11:00 am - 12:30pm (CET)
“Multiple system estimation using covariates having missing values and measurement error: estimating the size of the Maori population in New Zealand”
- Professor Peter van der Heijden
- Professor Paul Smith
All are invited to this webinar, organised by the International Association for Survey Statisticians.
We investigate the use of two or more linked registers, or lists, for both population size estimation and investigation of the relationship between variables appearing on all or only some registers. This relationship is usually not fully known because some individuals appear in only some registers, and some are not in any register. These two problems have been solved simultaneously using the EM algorithm. We extend this approach to estimate the size of the indigenous Maori population in New Zealand, leading to several innovations: (1) the approach is extended to four registers (including the population census), where the reporting of Maori status differs between registers; (2) some individuals in one or more registers have missing ethnicity, and we adapt the approach to handle this additional missingness; (3) some registers cover subsets of the population by design. We discuss under which assumptions such structural undercoverage can be ignored and provide a general result; (4) we treat the Maori indicator in each register as a variable measured with error, and embed a latent class model in the multiple system estimation to estimate the population size of a latent variable, interpreted as the true Maori status. Finally, we discuss estimating the Maori population size from administrative data only.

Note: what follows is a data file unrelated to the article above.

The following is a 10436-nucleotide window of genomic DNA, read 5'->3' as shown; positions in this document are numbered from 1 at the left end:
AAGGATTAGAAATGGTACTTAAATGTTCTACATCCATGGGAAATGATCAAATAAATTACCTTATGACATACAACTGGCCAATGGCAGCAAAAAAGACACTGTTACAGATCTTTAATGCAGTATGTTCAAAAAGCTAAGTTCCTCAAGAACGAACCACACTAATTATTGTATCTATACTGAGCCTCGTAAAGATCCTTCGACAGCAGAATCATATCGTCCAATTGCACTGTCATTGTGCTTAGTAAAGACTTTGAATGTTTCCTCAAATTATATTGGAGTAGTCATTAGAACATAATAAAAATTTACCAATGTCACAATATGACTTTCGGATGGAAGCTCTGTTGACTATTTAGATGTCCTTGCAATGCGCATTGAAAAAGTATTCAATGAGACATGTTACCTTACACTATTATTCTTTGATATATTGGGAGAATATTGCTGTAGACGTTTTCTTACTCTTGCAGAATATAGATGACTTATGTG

The moderator for the webinar will be James Chipperfield (IASS, Vice President). There will be time for questions. The webinar will be recorded and made available on the IASS website.
After registering, you will receive a confirmation email containing information about joining the webinar.
Biographies of the speakers
Peter van der Heijden is Professor of Statistics in the Department of Methodology and Statistics at the faculty of Social and Behavioural Sciences at Utrecht University, and Professor of Social Statistics at the Southampton Statistical Science of the University of Southampton. In Utrecht he is the leader of the focus area of Applied Data Science.
Paul Smith is Professor of Official Statistics in the Dept of Social Statistics and Demography at the University of Southampton and works closely with the Office for National Statistics on a range of projects. He is just finishing a term as Discussion Papers Editor for the Journals of the Royal Statistical Society.